Michelle allowed me to buy new scales. Because, like a Cold War spy in a LeCarré novel, I could no longer trust the old scales. I lashed out and got the Fitbit Aria scale, which looked truly space-age, all white and sleek, and supposedly just bursting with all kinds of chewy data, and dying to work with my Fitbit Flex wristband thingy. It was fabulous, and I was dead excited.

Except, once it arrived, Michelle rolling her eyes by this point because she had had a gutful of me and ScaleGate, it didn’t work. In fact it would not work. I Googled support forums, and found loads of disappointed customers, who had found, as I had found, that the scale used a different wifi protocol from what we used in our household wifi. I either needed to buy new scales (Michelle’s patience gossamer-thin by this point), or buy an older modem that supported the older wifi protocol.

I could see this was deeply upsetting for Michelle. My parents, too. They essentially gave me their trusty, reliable scales to use in the interim. Michelle took the Aria unit back, and got a refund. I swotted over the JB HiFi and Officeworks sites online, looking for new scales, because I had to have reliable data.

And all the time I could see in Michelle, when she came to visit, how stressed she was. It made me ache and burn with shame. I was doing this to her. My stupid, pathetic, useless anxiety, and my even more stupid, pig-headed pride, was doing this to her. And yet I could not let it go. I had to have reliable data. Had. To. Have. It.

Had.

To.

Michelle agreed to one, final set of scales. But she told me This Was It. I felt cold all through. I found a new set of scales, a German brand which looked reliable, and the unit seemed to offer lots of data. It was also much cheaper than the Aria. When it arrived, it worked. When checked against Mum and Dad’s old reliable unit, the new scales agreed with it perfectly. It was weighing-machine kismet.

Peace reigned across the Kingdom. Birds chirped, bunnies hopped, and the sun shone. All was well.

Then, right at the end of my third hospitalisation, my doctors, in despair over what they could give me that was strong enough for my “treatment-resistant major depression”, and yet whose side-effect profile was “weight-neutral”, they fell back on another tricyclic antidepressant, of all things. We had gone through everything, and now we came back to the tricyclics, and of those, Nortriptyline was said to be the least obnoxious in its side-effects.

Except for the weight-gain.

And the increased appetite.

The struggle against my weight continues. Nortriptyline seems to be a terrific drug. I give it four stars! But my weight is nuts. Since leaving hospital last November (as I write it’s mid-July) I gained 13 kilograms, my weight rising from 114 to 127.1 kg. I panicked. I was desperate. The weight was coming back, like a tide coming back in, refilling the bay. Nothing seemed to help. I was doing a lot of emotional eating, and that would have added to the gains. I was telling my doctor to Do Something, that I was up for anything. Because, as I say, I am obsessed. I am my own white whale.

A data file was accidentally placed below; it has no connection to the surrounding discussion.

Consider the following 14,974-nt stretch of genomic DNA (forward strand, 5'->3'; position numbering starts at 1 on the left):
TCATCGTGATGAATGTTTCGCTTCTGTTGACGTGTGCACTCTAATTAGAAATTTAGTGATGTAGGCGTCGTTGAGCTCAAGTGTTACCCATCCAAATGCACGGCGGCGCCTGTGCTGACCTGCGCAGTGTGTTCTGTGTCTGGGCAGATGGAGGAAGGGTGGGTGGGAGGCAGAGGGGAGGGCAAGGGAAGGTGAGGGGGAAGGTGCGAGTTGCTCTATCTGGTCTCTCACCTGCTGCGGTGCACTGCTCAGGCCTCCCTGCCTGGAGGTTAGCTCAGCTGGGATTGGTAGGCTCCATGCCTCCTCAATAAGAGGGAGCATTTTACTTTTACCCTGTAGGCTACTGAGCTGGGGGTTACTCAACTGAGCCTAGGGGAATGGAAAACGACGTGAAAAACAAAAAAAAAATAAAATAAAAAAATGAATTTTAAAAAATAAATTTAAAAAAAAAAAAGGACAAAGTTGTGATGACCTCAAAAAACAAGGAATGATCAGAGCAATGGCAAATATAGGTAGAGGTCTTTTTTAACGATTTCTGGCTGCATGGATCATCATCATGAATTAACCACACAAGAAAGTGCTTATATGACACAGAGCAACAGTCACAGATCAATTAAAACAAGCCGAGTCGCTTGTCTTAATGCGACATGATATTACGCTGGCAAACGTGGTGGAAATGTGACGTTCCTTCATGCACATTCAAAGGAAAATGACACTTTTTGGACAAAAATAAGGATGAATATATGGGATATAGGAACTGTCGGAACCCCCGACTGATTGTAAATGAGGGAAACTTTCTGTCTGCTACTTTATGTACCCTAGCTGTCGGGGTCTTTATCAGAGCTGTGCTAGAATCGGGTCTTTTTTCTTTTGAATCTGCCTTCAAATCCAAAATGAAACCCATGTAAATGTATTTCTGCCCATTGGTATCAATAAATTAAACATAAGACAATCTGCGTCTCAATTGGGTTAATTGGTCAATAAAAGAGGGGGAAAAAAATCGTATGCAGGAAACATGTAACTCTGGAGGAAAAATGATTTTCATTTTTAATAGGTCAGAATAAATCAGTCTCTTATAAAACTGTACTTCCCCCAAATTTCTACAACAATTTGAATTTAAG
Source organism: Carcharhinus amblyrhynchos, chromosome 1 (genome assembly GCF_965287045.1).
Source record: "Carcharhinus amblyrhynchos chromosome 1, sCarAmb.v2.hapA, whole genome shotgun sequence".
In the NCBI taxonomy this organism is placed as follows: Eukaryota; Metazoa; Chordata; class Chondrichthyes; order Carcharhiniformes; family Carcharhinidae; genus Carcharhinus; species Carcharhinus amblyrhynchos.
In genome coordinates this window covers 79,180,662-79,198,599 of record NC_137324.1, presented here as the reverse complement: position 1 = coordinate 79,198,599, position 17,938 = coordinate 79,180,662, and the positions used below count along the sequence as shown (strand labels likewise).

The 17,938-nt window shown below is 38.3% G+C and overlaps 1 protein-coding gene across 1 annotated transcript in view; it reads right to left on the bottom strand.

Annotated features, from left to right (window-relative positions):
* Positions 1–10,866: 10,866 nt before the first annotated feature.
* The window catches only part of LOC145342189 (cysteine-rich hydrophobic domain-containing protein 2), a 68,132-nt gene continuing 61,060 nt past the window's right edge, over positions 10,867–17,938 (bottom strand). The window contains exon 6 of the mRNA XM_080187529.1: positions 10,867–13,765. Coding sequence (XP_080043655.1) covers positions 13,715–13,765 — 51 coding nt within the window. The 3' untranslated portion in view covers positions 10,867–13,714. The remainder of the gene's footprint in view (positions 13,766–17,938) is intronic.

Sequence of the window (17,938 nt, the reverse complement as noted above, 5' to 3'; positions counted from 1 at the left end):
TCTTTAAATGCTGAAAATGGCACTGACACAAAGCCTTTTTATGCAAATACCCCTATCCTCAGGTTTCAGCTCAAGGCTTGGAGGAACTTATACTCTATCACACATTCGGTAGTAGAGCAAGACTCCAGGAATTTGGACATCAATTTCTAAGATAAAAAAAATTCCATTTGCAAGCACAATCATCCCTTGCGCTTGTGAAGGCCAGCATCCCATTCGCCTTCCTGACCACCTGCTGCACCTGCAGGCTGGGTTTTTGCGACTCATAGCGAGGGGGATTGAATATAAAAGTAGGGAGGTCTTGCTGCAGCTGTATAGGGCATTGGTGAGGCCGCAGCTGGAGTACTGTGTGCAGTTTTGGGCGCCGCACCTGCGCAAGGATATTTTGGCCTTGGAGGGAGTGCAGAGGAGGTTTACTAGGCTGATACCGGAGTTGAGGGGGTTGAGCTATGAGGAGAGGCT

My doctor put me on a drug called Topamax, which is mainly an anti-convulsant and anti-anxiety drug, but which has the unexpected side-effect of weight-loss.

I also looked into what measures I could take on my own. I’ve hit upon an eating and fasting pattern I call the “low-food diet” which involves about one meal a day, lunch, and fasting much of the rest of the time, as well as daily exercise. Since I started this regime, and have been on the Topamax, my weight has come back from what I called “the Peak of Madness” of 127.1 kg to this morning’s reading of 117.9 kg. I’m close to where I got to last year, the 114.3 kg figure. If I can hang in with this admittedly extreme system for another month, I’ll likely get there. But it’s hard.

This long climb back down from the Peak of Madness has been good for my anxiety and panic. It’s also been good for my waistline and hips. I’m now physically thinner than I was last year at my lightest. I’m eating myself.

It does occur to me that this may not be healthy. All I know is that four and a half years of weight-loss has killed my metabolism stone dead. If I eat more than a bare minimum each day, I gain weight. That’s the crux of the problem. Anything other than near-starvation means weight-gain.

My doctor today ordered me to double my Topamax dose, and to increase it still further next week. I told him I miss food. I miss eating. I wanted to lose weight, but I’ve lost food as well.

But at least I have reliable data, and a beautiful graph. Yay.

NOTEBOOK: GO FOR TOPAMAX THROTTLE-UP

NOTEBOOK: GO FOR TOPAMAX THROTTLE UP

Today I saw my psychiatrist for the first time in about three weeks. He’s amazed at my continuing transformation, and all my news. I showed him my year-to-date weight graph, and he was gobsmacked. He says I look much better now than I did this time last year, and that in general I look 15 years younger.

I also, though, conveyed to him how extraordinarily difficult it is to keep the weight going like this, that I’m eating very little, because to eat more than that brings the weight thundering back.

So he’s increasing my Topamax dose from its current 50 mg each night to 100 mg, for a week, and then throttling up again (second-stage booster kicking in) to 150 mg the week after, and then I see him again to discuss findings for further graph inspection.

He says I need to maintain my current food discipline program (what I not-so-jokingly refer to as the “low-food diet”) for six months in order to convince my body’s ha-ha-hopeless metabolism that this is the new normal, so it will stop trying to push me back to 165.5 kg, where I started in December 2012. As of today I’m 117.9 kg, and I want that to keep going down.

Flippers crossed!